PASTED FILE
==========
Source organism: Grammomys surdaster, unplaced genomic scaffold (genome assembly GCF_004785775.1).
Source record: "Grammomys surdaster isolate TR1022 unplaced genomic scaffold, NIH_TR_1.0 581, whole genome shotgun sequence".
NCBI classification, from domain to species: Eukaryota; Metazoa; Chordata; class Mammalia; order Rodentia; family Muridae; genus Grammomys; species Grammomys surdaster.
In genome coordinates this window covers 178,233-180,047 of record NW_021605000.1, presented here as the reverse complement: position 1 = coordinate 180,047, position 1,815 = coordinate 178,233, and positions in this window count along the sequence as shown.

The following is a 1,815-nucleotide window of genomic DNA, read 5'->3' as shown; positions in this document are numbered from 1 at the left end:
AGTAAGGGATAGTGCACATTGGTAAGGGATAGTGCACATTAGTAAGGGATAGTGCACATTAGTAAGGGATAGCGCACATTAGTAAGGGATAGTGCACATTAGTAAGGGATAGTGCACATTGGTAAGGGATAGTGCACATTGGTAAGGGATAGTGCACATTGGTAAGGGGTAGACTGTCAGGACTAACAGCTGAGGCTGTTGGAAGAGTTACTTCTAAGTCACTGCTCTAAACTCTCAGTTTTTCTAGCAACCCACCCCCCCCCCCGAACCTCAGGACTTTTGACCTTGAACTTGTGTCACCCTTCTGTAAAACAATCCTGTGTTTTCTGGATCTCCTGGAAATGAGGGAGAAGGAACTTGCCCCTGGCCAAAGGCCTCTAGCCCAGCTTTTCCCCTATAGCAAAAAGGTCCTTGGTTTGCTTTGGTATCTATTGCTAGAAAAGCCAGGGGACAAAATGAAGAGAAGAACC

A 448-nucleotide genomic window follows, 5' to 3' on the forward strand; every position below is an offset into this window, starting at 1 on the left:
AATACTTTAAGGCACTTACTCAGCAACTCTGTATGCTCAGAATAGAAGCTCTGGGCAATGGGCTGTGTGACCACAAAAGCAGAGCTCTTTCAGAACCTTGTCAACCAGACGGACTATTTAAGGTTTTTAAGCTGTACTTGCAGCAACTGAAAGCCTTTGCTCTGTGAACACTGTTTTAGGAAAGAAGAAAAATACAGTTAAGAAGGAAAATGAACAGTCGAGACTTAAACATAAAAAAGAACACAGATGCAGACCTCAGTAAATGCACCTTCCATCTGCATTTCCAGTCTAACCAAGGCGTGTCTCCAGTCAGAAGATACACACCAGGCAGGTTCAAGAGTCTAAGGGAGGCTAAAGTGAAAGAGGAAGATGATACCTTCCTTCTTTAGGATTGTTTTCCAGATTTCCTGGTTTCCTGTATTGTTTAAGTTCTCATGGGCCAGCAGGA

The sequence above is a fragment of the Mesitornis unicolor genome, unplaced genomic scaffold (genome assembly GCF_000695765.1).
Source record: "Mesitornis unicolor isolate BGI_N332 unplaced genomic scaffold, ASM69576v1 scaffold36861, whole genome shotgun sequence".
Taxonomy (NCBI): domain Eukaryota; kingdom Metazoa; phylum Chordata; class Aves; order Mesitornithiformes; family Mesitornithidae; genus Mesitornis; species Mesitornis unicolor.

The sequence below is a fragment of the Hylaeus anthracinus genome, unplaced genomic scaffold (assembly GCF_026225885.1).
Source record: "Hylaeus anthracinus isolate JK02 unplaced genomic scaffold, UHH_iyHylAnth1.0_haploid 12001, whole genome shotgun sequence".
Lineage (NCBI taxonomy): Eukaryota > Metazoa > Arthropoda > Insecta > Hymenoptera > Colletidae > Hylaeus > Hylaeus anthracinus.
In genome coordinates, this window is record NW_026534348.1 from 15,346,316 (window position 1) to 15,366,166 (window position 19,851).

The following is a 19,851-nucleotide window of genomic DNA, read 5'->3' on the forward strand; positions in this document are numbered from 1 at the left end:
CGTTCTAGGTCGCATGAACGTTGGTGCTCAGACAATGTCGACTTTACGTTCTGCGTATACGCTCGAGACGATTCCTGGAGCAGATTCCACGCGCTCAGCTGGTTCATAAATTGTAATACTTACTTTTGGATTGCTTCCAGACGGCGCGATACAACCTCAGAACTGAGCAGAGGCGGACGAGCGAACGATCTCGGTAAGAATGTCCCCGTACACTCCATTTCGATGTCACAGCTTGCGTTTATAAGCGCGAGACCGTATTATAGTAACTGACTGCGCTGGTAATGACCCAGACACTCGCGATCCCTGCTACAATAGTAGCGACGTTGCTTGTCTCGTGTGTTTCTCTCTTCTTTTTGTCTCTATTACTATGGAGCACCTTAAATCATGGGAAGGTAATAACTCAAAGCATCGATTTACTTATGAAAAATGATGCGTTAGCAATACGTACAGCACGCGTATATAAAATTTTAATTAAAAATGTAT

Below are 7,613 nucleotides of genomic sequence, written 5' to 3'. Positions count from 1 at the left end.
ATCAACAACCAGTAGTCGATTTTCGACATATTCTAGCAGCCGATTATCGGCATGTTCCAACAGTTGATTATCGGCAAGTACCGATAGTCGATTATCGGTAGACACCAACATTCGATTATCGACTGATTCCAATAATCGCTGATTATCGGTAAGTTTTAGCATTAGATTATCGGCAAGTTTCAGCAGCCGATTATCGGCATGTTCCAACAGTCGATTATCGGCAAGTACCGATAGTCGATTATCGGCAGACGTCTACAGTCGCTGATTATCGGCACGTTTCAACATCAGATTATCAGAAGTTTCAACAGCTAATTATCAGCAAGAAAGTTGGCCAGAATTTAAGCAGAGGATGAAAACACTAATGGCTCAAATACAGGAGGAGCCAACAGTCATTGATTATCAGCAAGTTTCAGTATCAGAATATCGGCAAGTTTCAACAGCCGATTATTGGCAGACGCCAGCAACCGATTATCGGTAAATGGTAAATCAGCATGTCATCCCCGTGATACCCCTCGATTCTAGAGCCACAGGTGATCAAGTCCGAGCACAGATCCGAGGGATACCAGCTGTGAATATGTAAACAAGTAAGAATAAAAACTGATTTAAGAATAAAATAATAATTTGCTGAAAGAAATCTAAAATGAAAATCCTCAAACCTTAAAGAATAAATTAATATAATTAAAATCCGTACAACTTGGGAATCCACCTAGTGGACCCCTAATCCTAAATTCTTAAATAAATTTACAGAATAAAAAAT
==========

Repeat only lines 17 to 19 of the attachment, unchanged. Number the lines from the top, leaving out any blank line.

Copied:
CGTTCTAGGTCGCATGAACGTTGGTGCTCAGACAATGTCGACTTTACGTTCTGCGTATACGCTCGAGACGATTCCTGGAGCAGATTCCACGCGCTCAGCTGGTTCATAAATTGTAATACTTACTTTTGGATTGCTTCCAGACGGCGCGATACAACCTCAGAACTGAGCAGAGGCGGACGAGCGAACGATCTCGGTAAGAATGTCCCCGTACACTCCATTTCGATGTCACAGCTTGCGTTTATAAGCGCGAGACCGTATTATAGTAACTGACTGCGCTGGTAATGACCCAGACACTCGCGATCCCTGCTACAATAGTAGCGACGTTGCTTGTCTCGTGTGTTTCTCTCTTCTTTTTGTCTCTATTACTATGGAGCACCTTAAATCATGGGAAGGTAATAACTCAAAGCATCGATTTACTTATGAAAAATGATGCGTTAGCAATACGTACAGCACGCGTATATAAAATTTTAATTAAAAATGTAT

Below are 7,613 nucleotides of genomic sequence, written 5' to 3'. Positions count from 1 at the left end.
ATCAACAACCAGTAGTCGATTTTCGACATATTCTAGCAGCCGATTATCGGCATGTTCCAACAGTTGATTATCGGCAAGTACCGATAGTCGATTATCGGTAGACACCAACATTCGATTATCGACTGATTCCAATAATCGCTGATTATCGGTAAGTTTTAGCATTAGATTATCGGCAAGTTTCAGCAGCCGATTATCGGCATGTTCCAACAGTCGATTATCGGCAAGTACCGATAGTCGATTATCGGCAGACGTCTACAGTCGCTGATTATCGGCACGTTTCAACATCAGATTATCAGAAGTTTCAACAGCTAATTATCAGCAAGAAAGTTGGCCAGAATTTAAGCAGAGGATGAAAACACTAATGGCTCAAATACAGGAGGAGCCAACAGTCATTGATTATCAGCAAGTTTCAGTATCAGAATATCGGCAAGTTTCAACAGCCGATTATTGGCAGACGCCAGCAACCGATTATCGGTAAATGGTAAATCAGCATGTCATCCCCGTGATACCCCTCGATTCTAGAGCCACAGGTGATCAAGTCCGAGCACAGATCCGAGGGATACCAGCTGTGAATATGTAAACAAGTAAGAATAAAAACTGATTTAAGAATAAAATAATAATTTGCTGAAAGAAATCTAAAATGAAAATCCTCAAACCTTAAAGAATAAATTAATATAATTAAAATCCGTACAACTTGGGAATCCACCTAGTGGACCCCTAATCCTAAATTCTTAAATAAATTTACAGAATAAAAAAT